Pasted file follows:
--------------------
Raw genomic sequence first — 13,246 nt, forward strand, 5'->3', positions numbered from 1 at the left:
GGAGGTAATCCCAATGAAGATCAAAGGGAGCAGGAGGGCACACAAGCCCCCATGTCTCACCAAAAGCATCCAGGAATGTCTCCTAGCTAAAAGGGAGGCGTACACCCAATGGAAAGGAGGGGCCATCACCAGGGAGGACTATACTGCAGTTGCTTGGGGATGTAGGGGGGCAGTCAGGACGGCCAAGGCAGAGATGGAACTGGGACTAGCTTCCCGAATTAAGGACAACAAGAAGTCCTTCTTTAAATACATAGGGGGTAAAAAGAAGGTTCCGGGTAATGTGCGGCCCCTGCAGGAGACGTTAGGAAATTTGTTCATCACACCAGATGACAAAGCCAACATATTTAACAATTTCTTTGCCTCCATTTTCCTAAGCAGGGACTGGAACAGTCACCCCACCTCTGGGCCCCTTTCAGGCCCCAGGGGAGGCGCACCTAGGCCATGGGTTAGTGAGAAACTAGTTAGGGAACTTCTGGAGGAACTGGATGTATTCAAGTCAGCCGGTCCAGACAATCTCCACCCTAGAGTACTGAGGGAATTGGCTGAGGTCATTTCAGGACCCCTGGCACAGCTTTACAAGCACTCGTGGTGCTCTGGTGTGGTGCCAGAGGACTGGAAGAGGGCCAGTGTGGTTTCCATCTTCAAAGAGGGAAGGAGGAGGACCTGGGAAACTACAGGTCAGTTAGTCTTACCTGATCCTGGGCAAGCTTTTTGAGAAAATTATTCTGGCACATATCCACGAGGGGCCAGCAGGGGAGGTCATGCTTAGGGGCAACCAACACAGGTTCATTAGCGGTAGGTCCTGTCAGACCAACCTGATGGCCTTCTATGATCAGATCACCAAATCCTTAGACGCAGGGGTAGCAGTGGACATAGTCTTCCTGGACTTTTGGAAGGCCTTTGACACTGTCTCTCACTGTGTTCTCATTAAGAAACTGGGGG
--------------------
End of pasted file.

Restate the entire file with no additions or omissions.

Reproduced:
Raw genomic sequence first — 13,246 nt, forward strand, 5'->3', positions numbered from 1 at the left:
GGAGGTAATCCCAATGAAGATCAAAGGGAGCAGGAGGGCACACAAGCCCCCATGTCTCACCAAAAGCATCCAGGAATGTCTCCTAGCTAAAAGGGAGGCGTACACCCAATGGAAAGGAGGGGCCATCACCAGGGAGGACTATACTGCAGTTGCTTGGGGATGTAGGGGGGCAGTCAGGACGGCCAAGGCAGAGATGGAACTGGGACTAGCTTCCCGAATTAAGGACAACAAGAAGTCCTTCTTTAAATACATAGGGGGTAAAAAGAAGGTTCCGGGTAATGTGCGGCCCCTGCAGGAGACGTTAGGAAATTTGTTCATCACACCAGATGACAAAGCCAACATATTTAACAATTTCTTTGCCTCCATTTTCCTAAGCAGGGACTGGAACAGTCACCCCACCTCTGGGCCCCTTTCAGGCCCCAGGGGAGGCGCACCTAGGCCATGGGTTAGTGAGAAACTAGTTAGGGAACTTCTGGAGGAACTGGATGTATTCAAGTCAGCCGGTCCAGACAATCTCCACCCTAGAGTACTGAGGGAATTGGCTGAGGTCATTTCAGGACCCCTGGCACAGCTTTACAAGCACTCGTGGTGCTCTGGTGTGGTGCCAGAGGACTGGAAGAGGGCCAGTGTGGTTTCCATCTTCAAAGAGGGAAGGAGGAGGACCTGGGAAACTACAGGTCAGTTAGTCTTACCTGATCCTGGGCAAGCTTTTTGAGAAAATTATTCTGGCACATATCCACGAGGGGCCAGCAGGGGAGGTCATGCTTAGGGGCAACCAACACAGGTTCATTAGCGGTAGGTCCTGTCAGACCAACCTGATGGCCTTCTATGATCAGATCACCAAATCCTTAGACGCAGGGGTAGCAGTGGACATAGTCTTCCTGGACTTTTGGAAGGCCTTTGACACTGTCTCTCACTGTGTTCTCATTAAGAAACTGGGGG